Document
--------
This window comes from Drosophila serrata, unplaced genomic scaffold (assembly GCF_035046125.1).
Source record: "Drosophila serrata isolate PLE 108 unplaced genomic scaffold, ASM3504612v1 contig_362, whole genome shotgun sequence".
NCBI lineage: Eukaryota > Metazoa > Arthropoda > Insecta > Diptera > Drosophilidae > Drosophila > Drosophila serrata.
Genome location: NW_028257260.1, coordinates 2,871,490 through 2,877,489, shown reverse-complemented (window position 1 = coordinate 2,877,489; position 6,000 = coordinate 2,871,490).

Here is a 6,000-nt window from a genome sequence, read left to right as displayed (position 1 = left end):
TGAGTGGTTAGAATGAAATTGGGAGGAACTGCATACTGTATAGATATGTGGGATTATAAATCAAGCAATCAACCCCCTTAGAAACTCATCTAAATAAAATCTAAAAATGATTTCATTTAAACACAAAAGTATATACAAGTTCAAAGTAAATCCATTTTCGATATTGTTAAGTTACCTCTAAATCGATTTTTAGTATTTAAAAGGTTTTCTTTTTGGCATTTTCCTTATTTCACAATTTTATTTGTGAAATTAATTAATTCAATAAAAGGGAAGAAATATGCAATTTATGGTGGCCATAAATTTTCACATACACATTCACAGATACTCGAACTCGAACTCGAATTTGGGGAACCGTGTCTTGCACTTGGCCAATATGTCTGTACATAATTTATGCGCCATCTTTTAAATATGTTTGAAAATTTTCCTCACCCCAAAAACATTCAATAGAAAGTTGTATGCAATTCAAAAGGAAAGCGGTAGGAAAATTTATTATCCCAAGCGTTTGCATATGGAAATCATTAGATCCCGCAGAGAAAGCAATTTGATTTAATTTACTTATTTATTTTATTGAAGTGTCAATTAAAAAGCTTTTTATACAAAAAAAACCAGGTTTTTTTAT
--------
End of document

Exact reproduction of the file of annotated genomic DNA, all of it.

This window comes from Drosophila serrata, unplaced genomic scaffold (assembly GCF_035046125.1).
Source record: "Drosophila serrata isolate PLE 108 unplaced genomic scaffold, ASM3504612v1 contig_362, whole genome shotgun sequence".
NCBI lineage: Eukaryota > Metazoa > Arthropoda > Insecta > Diptera > Drosophilidae > Drosophila > Drosophila serrata.
Genome location: NW_028257260.1, coordinates 2,871,490 through 2,877,489, shown reverse-complemented (window position 1 = coordinate 2,877,489; position 6,000 = coordinate 2,871,490).

Here is a 6,000-nt window from a genome sequence, read left to right as displayed (position 1 = left end):
TGAGTGGTTAGAATGAAATTGGGAGGAACTGCATACTGTATAGATATGTGGGATTATAAATCAAGCAATCAACCCCCTTAGAAACTCATCTAAATAAAATCTAAAAATGATTTCATTTAAACACAAAAGTATATACAAGTTCAAAGTAAATCCATTTTCGATATTGTTAAGTTACCTCTAAATCGATTTTTAGTATTTAAAAGGTTTTCTTTTTGGCATTTTCCTTATTTCACAATTTTATTTGTGAAATTAATTAATTCAATAAAAGGGAAGAAATATGCAATTTATGGTGGCCATAAATTTTCACATACACATTCACAGATACTCGAACTCGAACTCGAATTTGGGGAACCGTGTCTTGCACTTGGCCAATATGTCTGTACATAATTTATGCGCCATCTTTTAAATATGTTTGAAAATTTTCCTCACCCCAAAAACATTCAATAGAAAGTTGTATGCAATTCAAAAGGAAAGCGGTAGGAAAATTTATTATCCCAAGCGTTTGCATATGGAAATCATTAGATCCCGCAGAGAAAGCAATTTGATTTAATTTACTTATTTATTTTATTGAAGTGTCAATTAAAAAGCTTTTTATACAAAAAAAACCAGGTTTTTTTAT